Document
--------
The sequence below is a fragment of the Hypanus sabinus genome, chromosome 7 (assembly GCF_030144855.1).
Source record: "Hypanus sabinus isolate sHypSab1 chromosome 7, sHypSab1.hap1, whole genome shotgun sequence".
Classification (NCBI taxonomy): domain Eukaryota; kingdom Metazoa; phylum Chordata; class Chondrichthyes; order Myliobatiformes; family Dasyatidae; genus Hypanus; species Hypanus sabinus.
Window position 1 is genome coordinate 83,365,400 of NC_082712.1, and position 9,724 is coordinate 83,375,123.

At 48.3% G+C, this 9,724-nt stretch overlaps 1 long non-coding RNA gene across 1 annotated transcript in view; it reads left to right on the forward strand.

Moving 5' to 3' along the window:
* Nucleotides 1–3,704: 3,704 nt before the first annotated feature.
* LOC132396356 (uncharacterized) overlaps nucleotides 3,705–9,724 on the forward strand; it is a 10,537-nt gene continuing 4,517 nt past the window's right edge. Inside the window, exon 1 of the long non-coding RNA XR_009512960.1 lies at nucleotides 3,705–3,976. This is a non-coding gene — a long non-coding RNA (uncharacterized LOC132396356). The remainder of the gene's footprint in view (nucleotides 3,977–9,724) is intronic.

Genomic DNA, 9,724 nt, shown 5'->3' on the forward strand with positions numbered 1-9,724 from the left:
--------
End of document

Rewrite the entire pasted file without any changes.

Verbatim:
The sequence below is a fragment of the Hypanus sabinus genome, chromosome 7 (assembly GCF_030144855.1).
Source record: "Hypanus sabinus isolate sHypSab1 chromosome 7, sHypSab1.hap1, whole genome shotgun sequence".
Classification (NCBI taxonomy): domain Eukaryota; kingdom Metazoa; phylum Chordata; class Chondrichthyes; order Myliobatiformes; family Dasyatidae; genus Hypanus; species Hypanus sabinus.
Window position 1 is genome coordinate 83,365,400 of NC_082712.1, and position 9,724 is coordinate 83,375,123.

At 48.3% G+C, this 9,724-nt stretch overlaps 1 long non-coding RNA gene across 1 annotated transcript in view; it reads left to right on the forward strand.

Moving 5' to 3' along the window:
* Nucleotides 1–3,704: 3,704 nt before the first annotated feature.
* LOC132396356 (uncharacterized) overlaps nucleotides 3,705–9,724 on the forward strand; it is a 10,537-nt gene continuing 4,517 nt past the window's right edge. Inside the window, exon 1 of the long non-coding RNA XR_009512960.1 lies at nucleotides 3,705–3,976. This is a non-coding gene — a long non-coding RNA (uncharacterized LOC132396356). The remainder of the gene's footprint in view (nucleotides 3,977–9,724) is intronic.

Genomic DNA, 9,724 nt, shown 5'->3' on the forward strand with positions numbered 1-9,724 from the left: